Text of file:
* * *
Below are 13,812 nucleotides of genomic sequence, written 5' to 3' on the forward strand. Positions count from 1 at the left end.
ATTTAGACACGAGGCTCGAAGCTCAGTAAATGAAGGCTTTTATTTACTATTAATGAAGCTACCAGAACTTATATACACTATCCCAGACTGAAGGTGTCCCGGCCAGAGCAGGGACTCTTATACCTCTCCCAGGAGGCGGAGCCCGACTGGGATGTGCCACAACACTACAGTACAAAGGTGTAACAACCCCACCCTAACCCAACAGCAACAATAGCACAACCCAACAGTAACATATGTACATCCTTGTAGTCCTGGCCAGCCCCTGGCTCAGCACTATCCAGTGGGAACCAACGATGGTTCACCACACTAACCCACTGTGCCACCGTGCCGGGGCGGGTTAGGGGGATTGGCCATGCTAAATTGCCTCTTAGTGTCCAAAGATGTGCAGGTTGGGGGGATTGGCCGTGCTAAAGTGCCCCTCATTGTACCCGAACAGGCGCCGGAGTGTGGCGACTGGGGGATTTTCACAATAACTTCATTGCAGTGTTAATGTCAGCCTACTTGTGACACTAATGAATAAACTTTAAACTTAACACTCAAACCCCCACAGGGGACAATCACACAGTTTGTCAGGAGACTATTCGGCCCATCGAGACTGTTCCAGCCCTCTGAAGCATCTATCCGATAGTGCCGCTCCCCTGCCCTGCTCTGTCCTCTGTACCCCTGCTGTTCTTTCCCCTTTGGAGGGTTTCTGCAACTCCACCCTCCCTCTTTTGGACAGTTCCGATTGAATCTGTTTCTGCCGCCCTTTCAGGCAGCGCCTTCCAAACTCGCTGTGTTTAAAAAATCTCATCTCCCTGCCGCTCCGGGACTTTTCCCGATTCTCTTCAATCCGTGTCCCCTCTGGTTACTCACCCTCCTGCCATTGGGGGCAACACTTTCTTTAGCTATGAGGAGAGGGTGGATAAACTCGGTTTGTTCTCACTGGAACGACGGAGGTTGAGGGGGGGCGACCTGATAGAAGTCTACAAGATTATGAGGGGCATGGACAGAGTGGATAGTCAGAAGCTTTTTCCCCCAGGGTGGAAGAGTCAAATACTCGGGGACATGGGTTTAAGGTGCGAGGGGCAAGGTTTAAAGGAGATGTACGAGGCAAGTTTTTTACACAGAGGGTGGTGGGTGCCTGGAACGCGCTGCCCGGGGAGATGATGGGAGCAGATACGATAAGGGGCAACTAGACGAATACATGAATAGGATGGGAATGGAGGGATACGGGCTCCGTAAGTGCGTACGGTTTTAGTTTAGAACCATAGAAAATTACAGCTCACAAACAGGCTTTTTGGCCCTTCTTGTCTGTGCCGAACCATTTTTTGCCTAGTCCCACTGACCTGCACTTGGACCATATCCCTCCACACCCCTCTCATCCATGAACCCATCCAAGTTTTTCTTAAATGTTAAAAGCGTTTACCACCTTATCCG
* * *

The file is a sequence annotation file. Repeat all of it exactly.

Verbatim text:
Below are 13,812 nucleotides of genomic sequence, written 5' to 3' on the forward strand. Positions count from 1 at the left end.
ATTTAGACACGAGGCTCGAAGCTCAGTAAATGAAGGCTTTTATTTACTATTAATGAAGCTACCAGAACTTATATACACTATCCCAGACTGAAGGTGTCCCGGCCAGAGCAGGGACTCTTATACCTCTCCCAGGAGGCGGAGCCCGACTGGGATGTGCCACAACACTACAGTACAAAGGTGTAACAACCCCACCCTAACCCAACAGCAACAATAGCACAACCCAACAGTAACATATGTACATCCTTGTAGTCCTGGCCAGCCCCTGGCTCAGCACTATCCAGTGGGAACCAACGATGGTTCACCACACTAACCCACTGTGCCACCGTGCCGGGGCGGGTTAGGGGGATTGGCCATGCTAAATTGCCTCTTAGTGTCCAAAGATGTGCAGGTTGGGGGGATTGGCCGTGCTAAAGTGCCCCTCATTGTACCCGAACAGGCGCCGGAGTGTGGCGACTGGGGGATTTTCACAATAACTTCATTGCAGTGTTAATGTCAGCCTACTTGTGACACTAATGAATAAACTTTAAACTTAACACTCAAACCCCCACAGGGGACAATCACACAGTTTGTCAGGAGACTATTCGGCCCATCGAGACTGTTCCAGCCCTCTGAAGCATCTATCCGATAGTGCCGCTCCCCTGCCCTGCTCTGTCCTCTGTACCCCTGCTGTTCTTTCCCCTTTGGAGGGTTTCTGCAACTCCACCCTCCCTCTTTTGGACAGTTCCGATTGAATCTGTTTCTGCCGCCCTTTCAGGCAGCGCCTTCCAAACTCGCTGTGTTTAAAAAATCTCATCTCCCTGCCGCTCCGGGACTTTTCCCGATTCTCTTCAATCCGTGTCCCCTCTGGTTACTCACCCTCCTGCCATTGGGGGCAACACTTTCTTTAGCTATGAGGAGAGGGTGGATAAACTCGGTTTGTTCTCACTGGAACGACGGAGGTTGAGGGGGGGCGACCTGATAGAAGTCTACAAGATTATGAGGGGCATGGACAGAGTGGATAGTCAGAAGCTTTTTCCCCCAGGGTGGAAGAGTCAAATACTCGGGGACATGGGTTTAAGGTGCGAGGGGCAAGGTTTAAAGGAGATGTACGAGGCAAGTTTTTTACACAGAGGGTGGTGGGTGCCTGGAACGCGCTGCCCGGGGAGATGATGGGAGCAGATACGATAAGGGGCAACTAGACGAATACATGAATAGGATGGGAATGGAGGGATACGGGCTCCGTAAGTGCGTACGGTTTTAGTTTAGAACCATAGAAAATTACAGCTCACAAACAGGCTTTTTGGCCCTTCTTGTCTGTGCCGAACCATTTTTTGCCTAGTCCCACTGACCTGCACTTGGACCATATCCCTCCACACCCCTCTCATCCATGAACCCATCCAAGTTTTTCTTAAATGTTAAAAGCGTTTACCACCTTATCCG